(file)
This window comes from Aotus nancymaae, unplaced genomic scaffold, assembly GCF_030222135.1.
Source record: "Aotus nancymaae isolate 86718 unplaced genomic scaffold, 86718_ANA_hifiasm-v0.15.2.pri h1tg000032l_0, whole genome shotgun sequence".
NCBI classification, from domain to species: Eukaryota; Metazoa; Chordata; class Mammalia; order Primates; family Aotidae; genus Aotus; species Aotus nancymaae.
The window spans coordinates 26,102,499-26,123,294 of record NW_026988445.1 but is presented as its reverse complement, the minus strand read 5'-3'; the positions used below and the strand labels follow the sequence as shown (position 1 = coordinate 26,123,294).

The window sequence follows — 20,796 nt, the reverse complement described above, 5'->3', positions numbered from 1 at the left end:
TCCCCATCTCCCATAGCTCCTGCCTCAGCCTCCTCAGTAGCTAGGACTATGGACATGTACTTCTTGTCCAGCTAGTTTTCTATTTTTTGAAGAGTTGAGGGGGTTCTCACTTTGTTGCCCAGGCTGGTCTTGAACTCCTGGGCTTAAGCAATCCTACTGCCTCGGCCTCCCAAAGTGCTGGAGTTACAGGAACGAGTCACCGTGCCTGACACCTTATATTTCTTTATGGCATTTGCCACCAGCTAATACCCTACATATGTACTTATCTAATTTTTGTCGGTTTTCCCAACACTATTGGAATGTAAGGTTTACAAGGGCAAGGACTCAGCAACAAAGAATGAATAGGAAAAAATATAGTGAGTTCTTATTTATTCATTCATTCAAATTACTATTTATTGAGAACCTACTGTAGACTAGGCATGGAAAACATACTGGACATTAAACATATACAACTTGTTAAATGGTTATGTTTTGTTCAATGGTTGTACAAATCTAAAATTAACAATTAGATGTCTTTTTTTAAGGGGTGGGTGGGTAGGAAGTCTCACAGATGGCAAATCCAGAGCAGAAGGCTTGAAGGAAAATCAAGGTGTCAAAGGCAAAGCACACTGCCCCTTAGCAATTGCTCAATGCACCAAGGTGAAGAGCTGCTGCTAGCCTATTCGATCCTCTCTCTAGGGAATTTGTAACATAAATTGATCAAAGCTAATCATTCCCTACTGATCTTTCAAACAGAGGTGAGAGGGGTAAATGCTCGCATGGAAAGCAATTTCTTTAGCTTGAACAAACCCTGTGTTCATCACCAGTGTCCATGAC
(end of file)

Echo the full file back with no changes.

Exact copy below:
This window comes from Aotus nancymaae, unplaced genomic scaffold, assembly GCF_030222135.1.
Source record: "Aotus nancymaae isolate 86718 unplaced genomic scaffold, 86718_ANA_hifiasm-v0.15.2.pri h1tg000032l_0, whole genome shotgun sequence".
NCBI classification, from domain to species: Eukaryota; Metazoa; Chordata; class Mammalia; order Primates; family Aotidae; genus Aotus; species Aotus nancymaae.
The window spans coordinates 26,102,499-26,123,294 of record NW_026988445.1 but is presented as its reverse complement, the minus strand read 5'-3'; the positions used below and the strand labels follow the sequence as shown (position 1 = coordinate 26,123,294).

The window sequence follows — 20,796 nt, the reverse complement described above, 5'->3', positions numbered from 1 at the left end:
TCCCCATCTCCCATAGCTCCTGCCTCAGCCTCCTCAGTAGCTAGGACTATGGACATGTACTTCTTGTCCAGCTAGTTTTCTATTTTTTGAAGAGTTGAGGGGGTTCTCACTTTGTTGCCCAGGCTGGTCTTGAACTCCTGGGCTTAAGCAATCCTACTGCCTCGGCCTCCCAAAGTGCTGGAGTTACAGGAACGAGTCACCGTGCCTGACACCTTATATTTCTTTATGGCATTTGCCACCAGCTAATACCCTACATATGTACTTATCTAATTTTTGTCGGTTTTCCCAACACTATTGGAATGTAAGGTTTACAAGGGCAAGGACTCAGCAACAAAGAATGAATAGGAAAAAATATAGTGAGTTCTTATTTATTCATTCATTCAAATTACTATTTATTGAGAACCTACTGTAGACTAGGCATGGAAAACATACTGGACATTAAACATATACAACTTGTTAAATGGTTATGTTTTGTTCAATGGTTGTACAAATCTAAAATTAACAATTAGATGTCTTTTTTTAAGGGGTGGGTGGGTAGGAAGTCTCACAGATGGCAAATCCAGAGCAGAAGGCTTGAAGGAAAATCAAGGTGTCAAAGGCAAAGCACACTGCCCCTTAGCAATTGCTCAATGCACCAAGGTGAAGAGCTGCTGCTAGCCTATTCGATCCTCTCTCTAGGGAATTTGTAACATAAATTGATCAAAGCTAATCATTCCCTACTGATCTTTCAAACAGAGGTGAGAGGGGTAAATGCTCGCATGGAAAGCAATTTCTTTAGCTTGAACAAACCCTGTGTTCATCACCAGTGTCCATGAC